It would be almost impossible to talk about France, especially Paris, without mentioning fashion at least once. Paris has long been associated with the “haute” of haute couture. As everyone knows, the famous fashion houses and their biannual runway events dictate what we will all be shopping for each season. If you are really into having famous label clothing and accessories, you can certainly find them all over Paris. While I admittedly LOVE to shop, I don’t have a budget for this kind of high-end shopping nor do I particularly care about labels. I’m more interested in style.
Six years ago when I first visited Paris, I immediately noticed that the majority of the women were wearing scarves. Of course, it was a rainy, cool April so this didn’t seem too unusual. I had started wearing them more often myself since I had recently moved to a cooler climate. It was more about staying warm in cool weather than making a fashion statement though. At the end of this first trip, I realized that scarves served both purposes for French women and men as well. Scarves kept them warm while at the same time adding a lot of style to their ensembles. Everyone seemed to be wearing them and they had this really great way of tying them I couldn’t figure out until I made an observation one evening while waiting for the Metro. I watched a man re-tie his scarf and realized that it was ridiculously easy. By the time the train arrived, I had tied my own scarf in the same manner and was very pleased that I had so subtly picked up a French fashion tip. Scarves are a very common item in souvenir shops, so I bought a couple to add to my collection at home.
Shortly after that, the hobby of knitting had a bit of a resurgence. My grandmother had taught me how to knit when I was very young so it was fairly easy for me to get back into it. Not having much time or patience, however, I quickly discovered that the easiest and perhaps most rewarding thing to knit is a scarf. So I invested in some serious supplies, created quite a few scarves for myself, and made a few as gifts. My focus was still primarily on winter and wearing them in cold weather though. As time went on, I noticed scarves appearing more frequently in stores throughout the year and was attracted by the many varied fabrics and colors. I purchased some and enjoyed wearing them into other seasons.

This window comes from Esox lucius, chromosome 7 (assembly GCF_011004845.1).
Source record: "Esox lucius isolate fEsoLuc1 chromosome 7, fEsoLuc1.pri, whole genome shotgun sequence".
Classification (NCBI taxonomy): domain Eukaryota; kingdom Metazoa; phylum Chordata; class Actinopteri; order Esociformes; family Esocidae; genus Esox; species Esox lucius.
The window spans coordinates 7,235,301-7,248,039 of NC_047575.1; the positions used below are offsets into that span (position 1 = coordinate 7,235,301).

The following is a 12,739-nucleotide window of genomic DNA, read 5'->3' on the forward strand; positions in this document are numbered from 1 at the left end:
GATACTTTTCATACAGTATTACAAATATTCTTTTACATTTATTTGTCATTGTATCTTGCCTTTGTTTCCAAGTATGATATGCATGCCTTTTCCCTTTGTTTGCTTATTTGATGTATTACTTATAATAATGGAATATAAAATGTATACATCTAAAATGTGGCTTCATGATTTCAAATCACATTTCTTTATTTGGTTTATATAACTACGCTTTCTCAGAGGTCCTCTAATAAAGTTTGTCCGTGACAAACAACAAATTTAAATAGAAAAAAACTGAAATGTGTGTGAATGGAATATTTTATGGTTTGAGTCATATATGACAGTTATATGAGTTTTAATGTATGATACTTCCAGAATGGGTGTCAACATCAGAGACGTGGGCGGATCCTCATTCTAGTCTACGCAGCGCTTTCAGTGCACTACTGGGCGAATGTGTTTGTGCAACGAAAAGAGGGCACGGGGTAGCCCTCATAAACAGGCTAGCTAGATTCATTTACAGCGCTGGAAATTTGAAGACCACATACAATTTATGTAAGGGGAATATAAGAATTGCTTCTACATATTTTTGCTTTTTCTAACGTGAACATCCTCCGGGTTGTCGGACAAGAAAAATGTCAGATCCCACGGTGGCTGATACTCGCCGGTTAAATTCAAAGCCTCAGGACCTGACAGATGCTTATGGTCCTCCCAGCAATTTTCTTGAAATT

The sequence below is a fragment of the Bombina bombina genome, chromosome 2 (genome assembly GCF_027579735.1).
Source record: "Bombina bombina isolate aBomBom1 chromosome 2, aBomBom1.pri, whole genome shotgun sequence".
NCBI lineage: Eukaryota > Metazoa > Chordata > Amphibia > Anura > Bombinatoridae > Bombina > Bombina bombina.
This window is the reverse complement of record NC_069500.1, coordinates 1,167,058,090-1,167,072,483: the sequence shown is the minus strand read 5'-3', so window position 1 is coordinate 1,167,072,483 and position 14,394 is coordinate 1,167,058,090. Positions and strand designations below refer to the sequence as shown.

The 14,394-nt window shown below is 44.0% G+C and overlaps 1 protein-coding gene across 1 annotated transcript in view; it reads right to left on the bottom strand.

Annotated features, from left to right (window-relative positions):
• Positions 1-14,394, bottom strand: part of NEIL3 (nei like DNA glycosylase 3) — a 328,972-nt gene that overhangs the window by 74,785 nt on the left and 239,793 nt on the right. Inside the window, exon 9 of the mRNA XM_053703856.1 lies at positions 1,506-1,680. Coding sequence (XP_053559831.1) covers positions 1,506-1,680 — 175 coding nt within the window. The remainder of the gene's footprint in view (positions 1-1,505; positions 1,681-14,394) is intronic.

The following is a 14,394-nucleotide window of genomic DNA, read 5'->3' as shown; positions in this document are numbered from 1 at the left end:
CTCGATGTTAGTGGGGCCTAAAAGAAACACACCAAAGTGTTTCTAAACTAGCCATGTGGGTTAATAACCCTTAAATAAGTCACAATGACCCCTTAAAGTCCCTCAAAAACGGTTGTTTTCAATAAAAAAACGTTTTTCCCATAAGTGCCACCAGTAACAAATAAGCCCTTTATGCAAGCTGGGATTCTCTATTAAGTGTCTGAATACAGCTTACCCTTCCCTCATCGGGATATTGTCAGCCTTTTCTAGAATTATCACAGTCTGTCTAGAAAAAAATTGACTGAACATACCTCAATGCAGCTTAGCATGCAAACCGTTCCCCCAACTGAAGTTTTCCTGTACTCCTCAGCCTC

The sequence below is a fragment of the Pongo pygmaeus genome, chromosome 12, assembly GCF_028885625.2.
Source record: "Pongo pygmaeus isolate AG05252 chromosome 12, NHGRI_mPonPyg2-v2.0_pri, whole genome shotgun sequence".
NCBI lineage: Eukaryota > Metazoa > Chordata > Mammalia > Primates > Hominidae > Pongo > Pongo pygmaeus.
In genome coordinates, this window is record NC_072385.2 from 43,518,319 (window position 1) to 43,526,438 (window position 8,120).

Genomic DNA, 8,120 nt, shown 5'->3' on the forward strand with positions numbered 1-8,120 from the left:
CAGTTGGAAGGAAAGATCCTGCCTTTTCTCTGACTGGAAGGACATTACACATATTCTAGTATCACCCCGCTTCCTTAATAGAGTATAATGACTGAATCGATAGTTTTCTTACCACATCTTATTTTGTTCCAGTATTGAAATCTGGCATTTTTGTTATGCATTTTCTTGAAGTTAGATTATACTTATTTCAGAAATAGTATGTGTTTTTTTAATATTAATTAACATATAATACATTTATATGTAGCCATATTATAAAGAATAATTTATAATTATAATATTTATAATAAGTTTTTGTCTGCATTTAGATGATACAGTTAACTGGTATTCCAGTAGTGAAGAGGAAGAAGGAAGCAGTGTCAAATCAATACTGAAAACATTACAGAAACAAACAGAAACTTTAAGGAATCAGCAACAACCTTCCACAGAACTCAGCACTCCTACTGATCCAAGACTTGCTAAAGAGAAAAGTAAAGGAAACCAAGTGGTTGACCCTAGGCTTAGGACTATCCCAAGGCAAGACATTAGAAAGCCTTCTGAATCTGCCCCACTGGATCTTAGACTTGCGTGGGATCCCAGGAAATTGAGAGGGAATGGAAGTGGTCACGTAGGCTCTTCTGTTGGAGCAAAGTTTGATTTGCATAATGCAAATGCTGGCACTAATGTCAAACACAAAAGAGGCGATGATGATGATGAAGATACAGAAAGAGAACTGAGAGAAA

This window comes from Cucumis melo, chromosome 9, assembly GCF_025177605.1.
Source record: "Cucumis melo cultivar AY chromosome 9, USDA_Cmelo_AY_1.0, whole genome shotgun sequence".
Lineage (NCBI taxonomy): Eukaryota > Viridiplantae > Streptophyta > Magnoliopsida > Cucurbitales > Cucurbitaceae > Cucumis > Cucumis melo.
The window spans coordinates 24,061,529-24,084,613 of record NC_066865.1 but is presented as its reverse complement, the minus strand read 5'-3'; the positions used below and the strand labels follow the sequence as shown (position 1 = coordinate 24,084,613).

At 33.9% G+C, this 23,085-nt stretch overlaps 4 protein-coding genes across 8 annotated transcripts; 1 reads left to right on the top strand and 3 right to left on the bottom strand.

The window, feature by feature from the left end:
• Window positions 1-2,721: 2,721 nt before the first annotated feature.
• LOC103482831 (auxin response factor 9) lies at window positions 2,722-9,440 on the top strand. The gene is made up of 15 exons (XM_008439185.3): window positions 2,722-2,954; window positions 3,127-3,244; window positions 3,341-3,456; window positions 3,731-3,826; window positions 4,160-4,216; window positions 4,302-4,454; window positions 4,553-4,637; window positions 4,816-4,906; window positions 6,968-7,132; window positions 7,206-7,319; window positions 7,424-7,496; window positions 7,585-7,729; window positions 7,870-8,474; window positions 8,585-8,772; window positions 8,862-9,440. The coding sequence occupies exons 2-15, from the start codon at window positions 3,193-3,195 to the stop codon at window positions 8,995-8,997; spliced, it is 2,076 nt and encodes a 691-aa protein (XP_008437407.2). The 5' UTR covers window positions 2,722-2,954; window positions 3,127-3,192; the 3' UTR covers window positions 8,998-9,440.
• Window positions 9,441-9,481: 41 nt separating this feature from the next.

During this year’s trip to Paris, I observed that the scarf scene was pretty much still in full swing. This time I came prepared with my own favorites appropriate for summer weather and my travel wardrobe. I wore them everywhere and, as long as I didn’t say anything, I fit right in with the Parisians. No one was the wiser until I tried to speak French. I kept wearing them throughout our entire journey. While they had plenty of scarves for sale in every region, I began to notice that few French people were actually wearing them. Once you leave Paris, life is much, much more casual especially in the summer. It was interesting to note that when I wore a scarf outside of Paris, it attracted a bit of attention and people were not sure where I was from… particularly as Norman’s French improved. By the time we reached the Basque country in Spain, the Spaniards were sure we were French tourists. The fact that we were also driving a car with French license plates definitely aided our masquerade. It was a lot of fun pretending to be French… if only for a little while.
By now I have seriously adopted this trademark of Paris style — the scarf. With help from various online sites, I’ve learned how to wear them in a multitude of ways and identified some great resources for (Oh no! Oh yes!!) buying more scarves. Ironically, they aren’t much different than the ones you find Paris except that you can’t tell people you bought them there. It’s not easy to buy a scarf that’s actually made in France unless you search out specific places and shell out a lot of money. Most of them come from… you guessed it — China. Thanks to the Internet, Americans have the same ability to achieve sophisticated style as the French. Currently, my favorite site is Scarves Dot Net where you can not only find some great scarves at reasonable prices but also video tutorials on 37 ways to tie a scarf. So get your scarf on and follow this very iconic Paris trend.